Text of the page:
The most common cause of heel pain in children
Sever’s Disease is a very common problem at the back of the heel bone in children. At the back of the heel bone in children is a growth plate at which growth in the bone occurs at. The growth plate is separated from the rest of the heel by an area of cartilage. Severs disease (or calcaneal apophysitis) is an overuse injury to that cartilage growth area.
The main cause of this problem is simple overuse. This is typically related to higher levels of activity, especially on hard sports surfaces. Children who are overweight will also place more load on this growth plate. The typical symptoms of Sever’s disease is pain on activity at the back of the heel bone. Usually it is more painful when you squeeze the bone from the sides.
The typical approach to treating Sever’s is to reduce the load by decreasing the activity levels of the child and using a soft heel raise to protect the area. After activity they can apply ice to reduce the symptoms. Generally that does deal with most cases. Sometimes is can be difficult to reduce the child activity and they still run around at school when they probably should be resting more. Innovative strategies may be needed to convince them to take it easy. If none of that is helping, more drastic measure such as a plaster cast immobilization may be needed. If nothing else works all that can be done is managing the symptoms until it goes away. The condition is always self-limiting as the growth area merges with the rest of the bone by the early to mid-teens, so it is not possible for the condition to be a problem anymore. Just because it is self-limiting like this does not mean that it should not be treated as it does affect quality of life.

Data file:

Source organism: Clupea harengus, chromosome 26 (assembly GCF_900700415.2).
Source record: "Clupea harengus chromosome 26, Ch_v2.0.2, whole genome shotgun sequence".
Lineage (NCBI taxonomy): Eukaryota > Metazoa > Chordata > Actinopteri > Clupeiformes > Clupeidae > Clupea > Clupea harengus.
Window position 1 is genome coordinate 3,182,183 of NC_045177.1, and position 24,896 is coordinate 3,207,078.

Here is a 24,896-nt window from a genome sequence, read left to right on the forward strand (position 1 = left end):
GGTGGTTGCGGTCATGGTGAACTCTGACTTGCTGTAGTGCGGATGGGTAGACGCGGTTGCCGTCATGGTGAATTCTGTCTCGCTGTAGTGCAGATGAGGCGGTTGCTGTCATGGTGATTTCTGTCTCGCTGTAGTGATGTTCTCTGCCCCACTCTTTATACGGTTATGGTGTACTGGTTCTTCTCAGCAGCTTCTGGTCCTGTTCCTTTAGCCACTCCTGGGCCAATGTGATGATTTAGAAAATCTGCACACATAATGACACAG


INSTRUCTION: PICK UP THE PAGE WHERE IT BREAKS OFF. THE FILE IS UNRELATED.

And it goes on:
This chat from PodChatLive on calcaneal apophysitis covers all the issues: